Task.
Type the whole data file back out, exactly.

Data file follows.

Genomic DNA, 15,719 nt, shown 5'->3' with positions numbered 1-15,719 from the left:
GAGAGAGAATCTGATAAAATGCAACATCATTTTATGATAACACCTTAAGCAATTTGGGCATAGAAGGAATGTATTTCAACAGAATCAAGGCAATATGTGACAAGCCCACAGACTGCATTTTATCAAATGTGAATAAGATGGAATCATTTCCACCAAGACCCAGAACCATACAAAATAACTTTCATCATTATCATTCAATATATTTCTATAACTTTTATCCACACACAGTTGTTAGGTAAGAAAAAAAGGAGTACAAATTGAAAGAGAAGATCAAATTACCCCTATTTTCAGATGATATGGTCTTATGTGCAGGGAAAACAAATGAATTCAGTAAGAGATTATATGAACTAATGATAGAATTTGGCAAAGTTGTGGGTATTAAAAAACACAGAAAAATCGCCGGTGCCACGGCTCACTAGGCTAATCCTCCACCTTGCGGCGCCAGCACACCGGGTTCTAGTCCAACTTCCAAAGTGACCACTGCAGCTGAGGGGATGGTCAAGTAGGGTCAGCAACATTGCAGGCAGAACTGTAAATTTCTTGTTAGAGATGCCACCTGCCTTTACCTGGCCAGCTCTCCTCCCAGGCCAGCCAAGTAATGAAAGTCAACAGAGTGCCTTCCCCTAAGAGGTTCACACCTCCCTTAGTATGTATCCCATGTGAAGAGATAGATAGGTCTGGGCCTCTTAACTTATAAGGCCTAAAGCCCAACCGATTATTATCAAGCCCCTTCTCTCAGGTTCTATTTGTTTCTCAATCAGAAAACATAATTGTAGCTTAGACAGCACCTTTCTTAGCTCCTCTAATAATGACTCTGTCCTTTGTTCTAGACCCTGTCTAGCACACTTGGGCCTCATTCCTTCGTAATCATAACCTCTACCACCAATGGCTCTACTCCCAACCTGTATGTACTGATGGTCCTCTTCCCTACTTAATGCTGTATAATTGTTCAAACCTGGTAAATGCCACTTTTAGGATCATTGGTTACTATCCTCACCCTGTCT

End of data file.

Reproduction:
Genomic DNA, 15,719 nt, shown 5'->3' with positions numbered 1-15,719 from the left:
GAGAGAGAATCTGATAAAATGCAACATCATTTTATGATAACACCTTAAGCAATTTGGGCATAGAAGGAATGTATTTCAACAGAATCAAGGCAATATGTGACAAGCCCACAGACTGCATTTTATCAAATGTGAATAAGATGGAATCATTTCCACCAAGACCCAGAACCATACAAAATAACTTTCATCATTATCATTCAATATATTTCTATAACTTTTATCCACACACAGTTGTTAGGTAAGAAAAAAAGGAGTACAAATTGAAAGAGAAGATCAAATTACCCCTATTTTCAGATGATATGGTCTTATGTGCAGGGAAAACAAATGAATTCAGTAAGAGATTATATGAACTAATGATAGAATTTGGCAAAGTTGTGGGTATTAAAAAACACAGAAAAATCGCCGGTGCCACGGCTCACTAGGCTAATCCTCCACCTTGCGGCGCCAGCACACCGGGTTCTAGTCCAACTTCCAAAGTGACCACTGCAGCTGAGGGGATGGTCAAGTAGGGTCAGCAACATTGCAGGCAGAACTGTAAATTTCTTGTTAGAGATGCCACCTGCCTTTACCTGGCCAGCTCTCCTCCCAGGCCAGCCAAGTAATGAAAGTCAACAGAGTGCCTTCCCCTAAGAGGTTCACACCTCCCTTAGTATGTATCCCATGTGAAGAGATAGATAGGTCTGGGCCTCTTAACTTATAAGGCCTAAAGCCCAACCGATTATTATCAAGCCCCTTCTCTCAGGTTCTATTTGTTTCTCAATCAGAAAACATAATTGTAGCTTAGACAGCACCTTTCTTAGCTCCTCTAATAATGACTCTGTCCTTTGTTCTAGACCCTGTCTAGCACACTTGGGCCTCATTCCTTCGTAATCATAACCTCTACCACCAATGGCTCTACTCCCAACCTGTATGTACTGATGGTCCTCTTCCCTACTTAATGCTGTATAATTGTTCAAACCTGGTAAATGCCACTTTTAGGATCATTGGTTACTATCCTCACCCTGTCT